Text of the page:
Hello from Veterinary Specialty Center’s Counselor’s Corner! This is Becky, hoping that you are all staying safe and healthy. I’m going to be sharing some thoughts with you about coping with the stress of COVID-19. I’ll also be providing some helpful links to resources you can use, and I will continue posting those as I find them.
Right now, some of the things we can’t control include the order to socially distance, having to be at work, working from home, not working at all, the inability to have some “me time” while you are cohabitating with others or feeling isolated. These can all be sources of stress and anxiety.
But there is something that is so very important that it is in our control. It’s how we treat each other during this time. Look, we are all worried and stressed. I have to do lots of work every day to minimize my anxiety. But that makes it even more important that we are talking to each other with kindness.
Did someone just snap at you? Think about the anxiety that person must be feeling and try to empathize.
Did you just snap at someone? Ok, it happens, but think about going back to that person and telling them you are sorry, that the stress is getting the better of you.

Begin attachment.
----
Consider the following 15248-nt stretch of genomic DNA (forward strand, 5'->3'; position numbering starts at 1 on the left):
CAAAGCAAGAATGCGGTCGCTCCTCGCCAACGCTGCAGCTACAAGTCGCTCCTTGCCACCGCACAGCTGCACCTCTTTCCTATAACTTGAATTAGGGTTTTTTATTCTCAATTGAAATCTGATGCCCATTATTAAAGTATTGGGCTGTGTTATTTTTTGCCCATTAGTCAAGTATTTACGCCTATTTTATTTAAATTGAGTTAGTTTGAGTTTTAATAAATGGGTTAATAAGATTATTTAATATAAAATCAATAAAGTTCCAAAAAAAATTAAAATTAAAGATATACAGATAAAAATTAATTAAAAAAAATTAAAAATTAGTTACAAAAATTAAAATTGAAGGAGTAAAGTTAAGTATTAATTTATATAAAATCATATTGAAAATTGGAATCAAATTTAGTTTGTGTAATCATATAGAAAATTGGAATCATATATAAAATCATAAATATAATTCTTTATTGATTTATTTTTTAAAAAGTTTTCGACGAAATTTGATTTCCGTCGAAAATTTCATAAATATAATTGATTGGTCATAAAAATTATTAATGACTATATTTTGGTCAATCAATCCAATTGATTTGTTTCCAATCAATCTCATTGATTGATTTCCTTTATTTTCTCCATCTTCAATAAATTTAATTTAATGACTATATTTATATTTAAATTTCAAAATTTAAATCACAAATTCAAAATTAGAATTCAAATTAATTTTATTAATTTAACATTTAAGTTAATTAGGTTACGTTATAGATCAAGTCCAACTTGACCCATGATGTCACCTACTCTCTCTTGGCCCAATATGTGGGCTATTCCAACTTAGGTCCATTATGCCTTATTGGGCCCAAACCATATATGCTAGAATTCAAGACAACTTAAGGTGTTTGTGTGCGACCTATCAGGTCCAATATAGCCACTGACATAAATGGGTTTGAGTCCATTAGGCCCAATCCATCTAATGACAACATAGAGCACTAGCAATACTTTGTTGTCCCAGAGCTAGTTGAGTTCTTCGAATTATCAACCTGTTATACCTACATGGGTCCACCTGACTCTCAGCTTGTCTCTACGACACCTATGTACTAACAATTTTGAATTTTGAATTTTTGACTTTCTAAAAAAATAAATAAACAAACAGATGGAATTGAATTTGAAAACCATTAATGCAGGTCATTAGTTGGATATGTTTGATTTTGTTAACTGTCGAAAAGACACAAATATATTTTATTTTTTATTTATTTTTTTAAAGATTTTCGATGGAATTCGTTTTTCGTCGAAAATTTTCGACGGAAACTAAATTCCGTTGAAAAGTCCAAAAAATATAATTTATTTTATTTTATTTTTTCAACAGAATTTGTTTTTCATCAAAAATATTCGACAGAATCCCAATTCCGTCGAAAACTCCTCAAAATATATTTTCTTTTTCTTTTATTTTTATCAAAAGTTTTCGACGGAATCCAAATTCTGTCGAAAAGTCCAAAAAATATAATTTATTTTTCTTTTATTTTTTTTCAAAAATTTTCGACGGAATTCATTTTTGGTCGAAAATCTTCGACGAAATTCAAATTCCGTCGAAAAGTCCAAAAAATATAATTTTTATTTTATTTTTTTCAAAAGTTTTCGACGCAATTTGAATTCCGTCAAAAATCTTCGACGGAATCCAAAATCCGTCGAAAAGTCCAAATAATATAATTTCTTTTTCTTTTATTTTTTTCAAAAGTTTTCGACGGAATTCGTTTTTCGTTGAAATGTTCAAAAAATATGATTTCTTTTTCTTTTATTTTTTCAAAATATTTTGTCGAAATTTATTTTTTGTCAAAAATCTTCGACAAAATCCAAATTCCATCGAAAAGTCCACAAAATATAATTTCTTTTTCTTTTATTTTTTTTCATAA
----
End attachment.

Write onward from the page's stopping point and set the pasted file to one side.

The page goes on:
Did you see someone standing too close to someone else? They need a reminder, but try to make it a gentle, kind reminder. We’ve had decades of standing right next to each other, hugging each other, and congregating. It’s difficult to break these habits and people will forget. For people who love hugs or who are extroverts, the distancing can be overwhelming.
If you need to redirect someone to distance, try to add something positive about them as well.
Let’s show appreciation for each other. Check on friends, family, and acquaintances often. That small token of kindness could mean the world to them. We are all in this together and kindness will help us prevail.
Becky Murray is a Licensed Clinical Professional Counselor (LCPC) and Certified Veterinary Technician (CVT) that counsels clients of VSC and our referral community on pet loss, quality of life decisions for pets and grief. She also lectures extensively in the veterinary community on Compassion Fatigue. You may reach Becky at firstname.lastname@example.org or 847-499-5700. More information about our services may be found here.